Two matching cherry cabinets with beautiful granite countertops anchor the aft corners (one’s a bar, the other a fridge), then an extra-long (10 feet) U-shaped settee with beautiful blue leather is to port. It faces another custom table on two stainless pedestals that folds, spins, rotates, and does everything short of actually serving cocktails or dealing the cards. Across, on the starboard side, is a 50-inch TV on a lift, flanked by two lounge chairs.
The helm deck is elevated a few inches (a mini-pilothouse effect), and has a three-person L-shaped settee, also in blue leather, on the port side. Two matching Stidd chairs face four multifunction displays at the helm; the one directly ahead of the captain is the Garmin/Volvo Penta Glass Cockpit helm, integrating all the nav and engine data on one screen. Ultraleather handholds are on each side of the helm, another luxury touch, and two small drawers have room for glasses, sunscreen, whatever.
You go down to the accommodation deck on five teak stairs on the starboard side, turn left at the galley and go down three more to the midships master. As in the saloon, I was surprised at the amount of standing headroom here—a full 6 feet 4 inches—a height that is very hard to pull off in a boat that still has an eye-catching low profile. The head of the athwartships king-sized bed is to port, facing a large TV and three-person settee to starboard. Two stainless portlights on each side, flanking the bed and also the TV, let in light. The head has matching modern sinks; the shower is behind a large glass door. Blue and white tile abounds.
As you leave the master, you can lift up the three stairs for extra stowage in a space large enough for several suitcases. On the way to the galley a cabinet holds the washer and dryer. The VIP stateroom is opposite the galley behind two folding doors, and it has a walkaround queen bed. The VIP head is a bit smaller than the master, but the shower compartment is still large by yacht standards. The third cabin is in the bow, with scissor berths mounted on tracks. Push a button and you can have two separate halves of a V berth, or you can select the one-bed-for-two adults configuration. In this cabin, the head (which also serves as the day head) is on the starboard side; the larger shower compartment is to port.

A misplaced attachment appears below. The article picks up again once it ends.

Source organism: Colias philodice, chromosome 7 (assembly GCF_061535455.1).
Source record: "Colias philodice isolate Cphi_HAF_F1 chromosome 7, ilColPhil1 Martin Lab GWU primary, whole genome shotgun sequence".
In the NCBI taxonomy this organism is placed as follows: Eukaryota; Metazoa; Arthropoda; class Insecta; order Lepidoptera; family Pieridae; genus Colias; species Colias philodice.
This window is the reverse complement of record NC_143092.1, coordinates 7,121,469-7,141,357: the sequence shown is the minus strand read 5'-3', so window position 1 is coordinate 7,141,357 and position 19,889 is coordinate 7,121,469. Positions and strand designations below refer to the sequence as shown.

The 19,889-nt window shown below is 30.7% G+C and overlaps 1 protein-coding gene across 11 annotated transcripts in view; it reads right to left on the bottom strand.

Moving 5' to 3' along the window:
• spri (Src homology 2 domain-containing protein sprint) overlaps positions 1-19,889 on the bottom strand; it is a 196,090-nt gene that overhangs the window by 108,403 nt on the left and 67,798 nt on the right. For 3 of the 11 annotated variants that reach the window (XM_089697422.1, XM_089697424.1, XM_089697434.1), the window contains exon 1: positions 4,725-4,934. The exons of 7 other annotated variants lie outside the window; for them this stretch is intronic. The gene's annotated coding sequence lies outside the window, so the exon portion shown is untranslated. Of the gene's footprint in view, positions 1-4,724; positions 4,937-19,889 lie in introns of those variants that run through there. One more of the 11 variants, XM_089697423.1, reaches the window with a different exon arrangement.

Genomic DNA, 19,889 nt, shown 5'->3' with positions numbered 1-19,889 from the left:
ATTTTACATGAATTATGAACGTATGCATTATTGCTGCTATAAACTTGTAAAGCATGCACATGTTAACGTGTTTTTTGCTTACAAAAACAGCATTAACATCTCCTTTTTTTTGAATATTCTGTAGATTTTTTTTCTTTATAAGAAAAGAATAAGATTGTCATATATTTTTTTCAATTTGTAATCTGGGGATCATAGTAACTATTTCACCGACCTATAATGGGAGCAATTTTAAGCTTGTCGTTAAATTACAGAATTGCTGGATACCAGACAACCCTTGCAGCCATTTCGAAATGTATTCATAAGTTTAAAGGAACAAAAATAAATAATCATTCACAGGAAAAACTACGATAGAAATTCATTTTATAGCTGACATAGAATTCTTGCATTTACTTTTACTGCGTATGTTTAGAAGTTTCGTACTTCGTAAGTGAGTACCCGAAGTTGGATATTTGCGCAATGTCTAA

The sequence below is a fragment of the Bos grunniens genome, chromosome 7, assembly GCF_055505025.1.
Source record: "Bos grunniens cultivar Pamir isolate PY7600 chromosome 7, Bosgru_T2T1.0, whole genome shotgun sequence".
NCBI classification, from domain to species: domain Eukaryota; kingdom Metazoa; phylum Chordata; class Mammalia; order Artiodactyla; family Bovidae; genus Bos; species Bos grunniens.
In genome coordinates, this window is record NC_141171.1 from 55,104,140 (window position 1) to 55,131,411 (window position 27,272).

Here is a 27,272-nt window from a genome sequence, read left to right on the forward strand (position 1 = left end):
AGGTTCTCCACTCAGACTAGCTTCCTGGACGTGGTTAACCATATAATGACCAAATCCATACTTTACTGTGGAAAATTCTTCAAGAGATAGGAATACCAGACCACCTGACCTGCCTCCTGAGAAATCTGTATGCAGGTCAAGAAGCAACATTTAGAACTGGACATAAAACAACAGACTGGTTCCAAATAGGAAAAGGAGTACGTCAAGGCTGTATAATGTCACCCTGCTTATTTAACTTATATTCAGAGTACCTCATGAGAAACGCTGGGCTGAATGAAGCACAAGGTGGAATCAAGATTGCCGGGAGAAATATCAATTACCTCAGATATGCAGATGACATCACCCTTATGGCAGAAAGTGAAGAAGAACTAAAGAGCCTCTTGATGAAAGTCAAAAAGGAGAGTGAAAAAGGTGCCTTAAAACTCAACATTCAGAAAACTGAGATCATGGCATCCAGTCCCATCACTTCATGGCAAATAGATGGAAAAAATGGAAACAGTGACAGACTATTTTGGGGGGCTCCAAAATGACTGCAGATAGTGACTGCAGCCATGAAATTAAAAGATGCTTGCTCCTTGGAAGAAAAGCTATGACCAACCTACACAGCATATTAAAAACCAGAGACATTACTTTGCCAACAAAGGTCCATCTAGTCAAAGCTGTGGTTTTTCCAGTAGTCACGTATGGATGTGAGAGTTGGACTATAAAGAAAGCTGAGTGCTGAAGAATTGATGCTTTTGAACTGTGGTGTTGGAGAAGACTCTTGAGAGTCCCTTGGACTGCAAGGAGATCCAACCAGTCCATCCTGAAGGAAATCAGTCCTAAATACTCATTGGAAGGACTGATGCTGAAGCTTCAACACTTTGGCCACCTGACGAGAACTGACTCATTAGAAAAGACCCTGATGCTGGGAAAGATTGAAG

On the port side coming back to the galley, an “art nook” is inset into the wall, awaiting the owner’s choice of painting or sculpture. The galley itself runs along the starboard side, with lots of atrium-like light coming down from the three windows over the helm plus more from two opening ports above the custom granite countertop; the granite here matches the granite on the bar and fridge in the saloon.
Underway, the seas built to 2 feet or so after dark, while the northern Florida coastline continued to unfold a few miles off to the west, but Dirigo just powered along, smooth and strong. For the new 66, Kevin Burns had designed a modified-V hull, with 16 degrees of deadrise at the transom and downward-turning chines and spray rails. The hull is resin-infused with Corecell foam coring; the hull stringers are reinforced with carbon fiber.
Eventually, just before 2300 hours, we picked up the red and green lights marking Jupiter Inlet. We arrived on an incoming tide, so Jirikovic gave the Volvos a little juice, worked the throttles and we surfed inside. We easily passed under two bridges (Dirigo’s height is about 21 feet) and arrived at the Jupiter Yacht Club back by U.S. 1. Using the IPS joystick, Jirikovic backed the big Sabre, which has an 18-foot 1-inch beam, into a slip that was maybe 19 feet wide. He checked the instruments for a final time and shut down the engines; his job over.
“Every once in a while you get a good trip,” he said. “This has definitely been a good trip.”
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Generators: 21.5 kW Cummins Onan; 13.5 kW Cummins Onan, Warranty: Major components (castings, etc.) are covered for 5 years or 2,000 hours; there is also an extended coverage available up to 5 years (total).
Conditions During Boat Test
(Test conducted by manufacturer in Owls Head Bay near Rockland, Maine): Air temperature: 22°F; seas: less than 1'
Load During Boat Test
975 gal. fuel, 300 gal. water, 15 persons, 500 lb. gear.
Test Boat Specifications
- Test Engine: 2/900-hp Volvo Penta IPS 1200s
- Transmission/Ratio: Volvo Penta 1.88:1 gear ratio
- Props: Volvo Penta Q4 propset
- Price as Tested: $3.4 million
This article originally appeared in the May 2016 issue of Power & Motoryacht magazine.